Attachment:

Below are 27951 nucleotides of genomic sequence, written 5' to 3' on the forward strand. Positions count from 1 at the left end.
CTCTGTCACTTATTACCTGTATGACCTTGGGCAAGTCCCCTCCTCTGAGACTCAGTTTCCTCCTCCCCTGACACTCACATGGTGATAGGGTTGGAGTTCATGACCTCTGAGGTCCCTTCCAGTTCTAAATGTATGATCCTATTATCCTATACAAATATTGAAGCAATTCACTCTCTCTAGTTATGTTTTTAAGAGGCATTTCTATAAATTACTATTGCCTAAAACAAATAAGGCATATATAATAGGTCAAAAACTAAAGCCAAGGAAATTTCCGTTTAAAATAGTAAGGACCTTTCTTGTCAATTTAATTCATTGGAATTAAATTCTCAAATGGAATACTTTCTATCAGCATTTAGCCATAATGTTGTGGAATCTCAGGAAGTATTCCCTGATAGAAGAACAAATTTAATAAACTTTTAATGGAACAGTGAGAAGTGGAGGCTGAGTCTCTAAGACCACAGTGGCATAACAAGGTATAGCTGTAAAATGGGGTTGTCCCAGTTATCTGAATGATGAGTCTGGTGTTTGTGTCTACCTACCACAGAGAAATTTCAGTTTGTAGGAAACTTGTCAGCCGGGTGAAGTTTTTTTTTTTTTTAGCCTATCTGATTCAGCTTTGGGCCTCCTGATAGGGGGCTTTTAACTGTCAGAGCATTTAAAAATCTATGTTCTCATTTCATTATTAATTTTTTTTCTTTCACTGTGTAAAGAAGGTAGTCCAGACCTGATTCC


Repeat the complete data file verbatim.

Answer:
Below are 27951 nucleotides of genomic sequence, written 5' to 3' on the forward strand. Positions count from 1 at the left end.
CTCTGTCACTTATTACCTGTATGACCTTGGGCAAGTCCCCTCCTCTGAGACTCAGTTTCCTCCTCCCCTGACACTCACATGGTGATAGGGTTGGAGTTCATGACCTCTGAGGTCCCTTCCAGTTCTAAATGTATGATCCTATTATCCTATACAAATATTGAAGCAATTCACTCTCTCTAGTTATGTTTTTAAGAGGCATTTCTATAAATTACTATTGCCTAAAACAAATAAGGCATATATAATAGGTCAAAAACTAAAGCCAAGGAAATTTCCGTTTAAAATAGTAAGGACCTTTCTTGTCAATTTAATTCATTGGAATTAAATTCTCAAATGGAATACTTTCTATCAGCATTTAGCCATAATGTTGTGGAATCTCAGGAAGTATTCCCTGATAGAAGAACAAATTTAATAAACTTTTAATGGAACAGTGAGAAGTGGAGGCTGAGTCTCTAAGACCACAGTGGCATAACAAGGTATAGCTGTAAAATGGGGTTGTCCCAGTTATCTGAATGATGAGTCTGGTGTTTGTGTCTACCTACCACAGAGAAATTTCAGTTTGTAGGAAACTTGTCAGCCGGGTGAAGTTTTTTTTTTTTTTAGCCTATCTGATTCAGCTTTGGGCCTCCTGATAGGGGGCTTTTAACTGTCAGAGCATTTAAAAATCTATGTTCTCATTTCATTATTAATTTTTTTTCTTTCACTGTGTAAAGAAGGTAGTCCAGACCTGATTCC